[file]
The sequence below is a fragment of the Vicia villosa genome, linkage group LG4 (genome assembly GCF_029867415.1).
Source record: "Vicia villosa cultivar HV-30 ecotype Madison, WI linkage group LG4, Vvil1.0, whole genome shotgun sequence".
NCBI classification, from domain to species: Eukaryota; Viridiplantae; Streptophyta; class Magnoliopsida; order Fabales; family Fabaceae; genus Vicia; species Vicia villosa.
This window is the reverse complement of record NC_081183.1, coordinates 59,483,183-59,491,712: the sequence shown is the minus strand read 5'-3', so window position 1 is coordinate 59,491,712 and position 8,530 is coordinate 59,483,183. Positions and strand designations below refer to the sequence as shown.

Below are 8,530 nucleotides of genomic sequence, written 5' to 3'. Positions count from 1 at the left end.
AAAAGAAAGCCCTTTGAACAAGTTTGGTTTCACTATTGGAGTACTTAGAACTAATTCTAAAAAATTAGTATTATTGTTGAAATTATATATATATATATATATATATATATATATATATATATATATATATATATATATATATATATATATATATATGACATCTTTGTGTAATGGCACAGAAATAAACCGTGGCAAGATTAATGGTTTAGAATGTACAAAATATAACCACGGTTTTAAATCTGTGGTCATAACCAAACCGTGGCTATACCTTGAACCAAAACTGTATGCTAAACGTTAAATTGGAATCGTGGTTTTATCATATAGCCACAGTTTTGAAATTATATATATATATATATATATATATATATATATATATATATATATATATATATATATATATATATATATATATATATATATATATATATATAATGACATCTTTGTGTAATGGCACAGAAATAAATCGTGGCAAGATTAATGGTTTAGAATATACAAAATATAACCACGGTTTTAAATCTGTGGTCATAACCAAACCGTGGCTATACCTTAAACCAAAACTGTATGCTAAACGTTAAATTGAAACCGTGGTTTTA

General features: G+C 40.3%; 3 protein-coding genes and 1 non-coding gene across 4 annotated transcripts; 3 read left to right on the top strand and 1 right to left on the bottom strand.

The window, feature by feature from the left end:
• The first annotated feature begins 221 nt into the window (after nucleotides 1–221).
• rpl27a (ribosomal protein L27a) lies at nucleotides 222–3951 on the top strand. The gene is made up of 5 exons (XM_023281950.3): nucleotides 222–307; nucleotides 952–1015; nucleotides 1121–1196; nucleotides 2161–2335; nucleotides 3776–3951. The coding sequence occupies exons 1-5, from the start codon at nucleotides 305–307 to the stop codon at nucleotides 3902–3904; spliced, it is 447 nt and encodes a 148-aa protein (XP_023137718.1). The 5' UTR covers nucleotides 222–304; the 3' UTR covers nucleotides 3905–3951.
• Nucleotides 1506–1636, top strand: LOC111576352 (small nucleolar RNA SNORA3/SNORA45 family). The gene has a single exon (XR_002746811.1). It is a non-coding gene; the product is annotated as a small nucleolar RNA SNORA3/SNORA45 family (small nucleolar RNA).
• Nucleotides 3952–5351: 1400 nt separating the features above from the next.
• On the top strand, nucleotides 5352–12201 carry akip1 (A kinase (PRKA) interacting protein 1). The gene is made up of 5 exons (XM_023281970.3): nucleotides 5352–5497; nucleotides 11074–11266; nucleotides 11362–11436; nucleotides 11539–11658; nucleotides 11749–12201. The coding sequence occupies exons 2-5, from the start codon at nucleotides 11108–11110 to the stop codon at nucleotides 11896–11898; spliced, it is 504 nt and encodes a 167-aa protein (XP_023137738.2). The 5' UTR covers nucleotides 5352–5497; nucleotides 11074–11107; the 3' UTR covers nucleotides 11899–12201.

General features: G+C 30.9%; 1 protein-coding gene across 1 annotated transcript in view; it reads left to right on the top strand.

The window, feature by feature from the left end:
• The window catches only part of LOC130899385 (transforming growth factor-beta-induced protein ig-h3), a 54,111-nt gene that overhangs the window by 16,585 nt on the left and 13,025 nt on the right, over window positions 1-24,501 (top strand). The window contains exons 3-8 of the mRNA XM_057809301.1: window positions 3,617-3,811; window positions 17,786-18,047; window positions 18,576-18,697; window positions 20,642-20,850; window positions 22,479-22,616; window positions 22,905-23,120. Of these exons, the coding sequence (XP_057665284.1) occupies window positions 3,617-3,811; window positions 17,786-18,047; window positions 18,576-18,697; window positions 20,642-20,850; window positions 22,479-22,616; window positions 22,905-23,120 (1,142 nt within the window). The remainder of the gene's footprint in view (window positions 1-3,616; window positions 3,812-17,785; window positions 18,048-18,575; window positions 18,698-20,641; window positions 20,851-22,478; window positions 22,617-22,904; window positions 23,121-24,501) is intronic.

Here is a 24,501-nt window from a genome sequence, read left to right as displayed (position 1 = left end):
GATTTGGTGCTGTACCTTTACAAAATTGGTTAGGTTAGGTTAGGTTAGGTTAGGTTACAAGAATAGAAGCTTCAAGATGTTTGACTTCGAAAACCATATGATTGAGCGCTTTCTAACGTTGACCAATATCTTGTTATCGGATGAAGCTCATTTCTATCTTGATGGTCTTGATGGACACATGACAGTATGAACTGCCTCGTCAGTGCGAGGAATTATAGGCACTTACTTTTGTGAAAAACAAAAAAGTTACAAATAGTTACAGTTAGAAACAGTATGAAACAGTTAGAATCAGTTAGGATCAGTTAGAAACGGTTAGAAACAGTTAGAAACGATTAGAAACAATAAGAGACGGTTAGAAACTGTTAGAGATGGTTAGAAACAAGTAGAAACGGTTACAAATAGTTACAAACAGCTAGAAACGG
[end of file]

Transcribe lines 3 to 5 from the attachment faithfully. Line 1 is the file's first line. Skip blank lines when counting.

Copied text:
NCBI classification, from domain to species: Eukaryota; Viridiplantae; Streptophyta; class Magnoliopsida; order Fabales; family Fabaceae; genus Vicia; species Vicia villosa.
This window is the reverse complement of record NC_081183.1, coordinates 59,483,183-59,491,712: the sequence shown is the minus strand read 5'-3', so window position 1 is coordinate 59,491,712 and position 8,530 is coordinate 59,483,183. Positions and strand designations below refer to the sequence as shown.

Below are 8,530 nucleotides of genomic sequence, written 5' to 3'. Positions count from 1 at the left end.